Carcinomas have a range of ultrasound appearances, but the most typical is a mass with an echo-poor central nidus (less reflective than fat), often somewhat heterogeneous, with distal shadowing that is often intense and characteristically variable across the lesion.24,37 The nidus tends to lie with its long axis anteroposteriorly, reflecting its invasive behavior as it grows through the layers of the gland and, for the same reason, it tends to disrupt the adjacent fibroglandular structures, though these features are less obvious with subcentimeter lesions (Figure 42-5). They have poorly defined outer margins, which have a microlobulated contour, perhaps the single most reliable sign of malignancy.
Breast carcinomas. A: This subcentimeter carcinoma shows the typical features, with a poorly defined echogenic halo surrounding the echo-poor nidus, which casts an acoustic shadow. The tissue planes are broken (arrowheads) B: On power Doppler the lesion is markedly vascular. C: A larger tumor also shows these features, and there is thickening of Cooper's ligaments (arrowhead), producing a stellate pattern converging on the lesion. D: Multicentric cancers are not uncommon and should be carefully sought—2 foci are seen in this case.
Around the nidus, an echogenic "halo" representing the infiltrating edge of the malignancy may be seen. Typically, it is more obvious at the sides of the lesion than anteriorly, probably because of the different orientation of the invading columns with respect to the direction of the ultrasound beam. The halo is more difficult to detect when the surrounding tissue is itself echogenic, as occurs in premenopausal women. It is often easier to appreciate with real-time scanning because it moves with the nidus on probe or finger palpation. Measurements that include the halo are closer to histological measurements of tumor size but are more difficult to make than those of the nidus because the halo merges gradually into surrounding tissue.38
Cancers are generally hard and so do not distort under probe pressure and, when invasive, they may be fixed to the adjacent breast tissue, which is dragged or rotated when the tumor is pushed by the finger. Invasion into the pectoralis muscle can be demonstrated in this way. The stiffness (coefficient of elasticity) of cancers is higher than normal tissues and benign lesions. Tissue stiffness increases with increasing probe pressure so the biggest difference of stiffness between benign and malignant tissue is seen with minimal precompression free-hand elasticity imaging.39 Typically, cancers have a larger strain (elasticity) image than the gray-scale image (Figure 42-6), while benign lesions often have a smaller strain image than the gray-scale image.40,41 Using the Ueno/Tsukuba scoring method, cancers are stiff with high scores.21,22,42 The extent of the strain image of cancers seems to be a more accurate measurement of tumor size than the gray-scale image.43 Even in situ and mucinous cancers cause increased stiffness compared with the surrounding normal tissues. Mucinous cancers and cancers with internal necrosis may exhibit a more heterogeneous strain pattern than solid tumors.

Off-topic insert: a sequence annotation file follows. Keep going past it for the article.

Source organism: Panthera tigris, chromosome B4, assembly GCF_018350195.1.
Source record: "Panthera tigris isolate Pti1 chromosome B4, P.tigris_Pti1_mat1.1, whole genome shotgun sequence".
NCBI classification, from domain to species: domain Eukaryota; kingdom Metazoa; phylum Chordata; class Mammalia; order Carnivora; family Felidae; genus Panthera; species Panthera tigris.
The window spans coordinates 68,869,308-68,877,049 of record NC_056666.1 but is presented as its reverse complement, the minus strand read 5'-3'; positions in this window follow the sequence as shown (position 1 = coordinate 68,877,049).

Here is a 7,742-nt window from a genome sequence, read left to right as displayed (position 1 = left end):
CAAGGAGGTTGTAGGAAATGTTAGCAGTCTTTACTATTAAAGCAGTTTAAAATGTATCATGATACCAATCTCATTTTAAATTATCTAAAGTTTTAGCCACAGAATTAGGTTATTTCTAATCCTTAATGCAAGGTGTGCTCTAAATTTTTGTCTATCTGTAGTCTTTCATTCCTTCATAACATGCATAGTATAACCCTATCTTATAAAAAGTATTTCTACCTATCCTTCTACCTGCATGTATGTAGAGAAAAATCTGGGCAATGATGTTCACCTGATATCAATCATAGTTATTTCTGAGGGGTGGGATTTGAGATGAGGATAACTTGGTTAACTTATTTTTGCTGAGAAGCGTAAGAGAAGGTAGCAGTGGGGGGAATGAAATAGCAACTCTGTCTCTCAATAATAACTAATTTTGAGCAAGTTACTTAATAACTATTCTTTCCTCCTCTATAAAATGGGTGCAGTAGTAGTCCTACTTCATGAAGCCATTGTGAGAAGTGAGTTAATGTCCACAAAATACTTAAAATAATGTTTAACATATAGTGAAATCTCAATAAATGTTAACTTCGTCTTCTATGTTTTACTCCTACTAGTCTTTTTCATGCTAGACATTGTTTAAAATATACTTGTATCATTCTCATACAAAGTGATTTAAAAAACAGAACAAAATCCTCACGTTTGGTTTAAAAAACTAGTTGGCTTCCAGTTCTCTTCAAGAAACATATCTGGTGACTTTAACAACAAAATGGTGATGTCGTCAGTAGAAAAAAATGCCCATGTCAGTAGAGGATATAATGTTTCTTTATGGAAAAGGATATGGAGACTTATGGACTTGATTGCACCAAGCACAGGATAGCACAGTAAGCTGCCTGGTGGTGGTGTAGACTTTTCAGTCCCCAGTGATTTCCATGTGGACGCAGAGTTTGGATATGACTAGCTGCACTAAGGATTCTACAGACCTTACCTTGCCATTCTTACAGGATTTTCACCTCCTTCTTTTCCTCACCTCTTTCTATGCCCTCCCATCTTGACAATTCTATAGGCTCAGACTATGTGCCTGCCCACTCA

Elastograms. A: This small (c 5-mm) echo-poor lesion, which is deeper than wide, has the features of a carcinoma. It was impalpable. B: On elastography, it is stiffer than the surrounding tissue and is larger than on the B-mode image. Histology revealed an intraduct carcinoma. C: A typical fibroadenoma is depicted on B-mode with (D) its elastogram, which shows the stiff region to be smaller than the B-mode—a typical benign feature.
The neovascularization that is always present in carcinomas larger than a few millimeters in diameter may be demonstrable on color Doppler. Often the increased vascularity with numerous, tortuous vessels is very obvious and forms a useful additional sign of malignancy, especially where the typical anatomical features are not seen, for example, in inflammatory or non–mass-forming carcinomas. The degree of vascularization of a breast cancer correlates with its invasive potential.44 The vascularity surrounding the lesion may be more visible than that within the lesion because of necrosis or loss of signal caused by the complex, chaotic nature of the tissues. The external and surface vessels frequently have a radial alignment, penetrating into the mas.6 Benign masses may also have Doppler signals, but the vessels usually track around the lesion rather than penetrating into it and are usually sparse and lack the chaotic pattern of malignant neovascularization.45
There are often characteristic changes in the breast around a cancer. Thickening of Cooper's ligaments, caused by invasion or desmoplastic reaction, gives a typical stellate pattern when they retract. This is often much more clearly seen on three-dimensional scans that have been reformatted to show the coronal plane (C-scan).43 Skin thickening results from invasion or edema and is most obvious in inflammatory cancers. Dilated ducts may result from obstruction or invasion, so that both the upstream and downstream portions may be dilated. Involved nodes are often obvious in the axilla and parasternal regions, and can be distinguished from reactive nodes by their spherical shape and effacement of the normal echogenic hilum.45 Like the primary tumor, involved nodes may be vascular with peripheral vessels penetrating the capsule—a sign of neovascularization.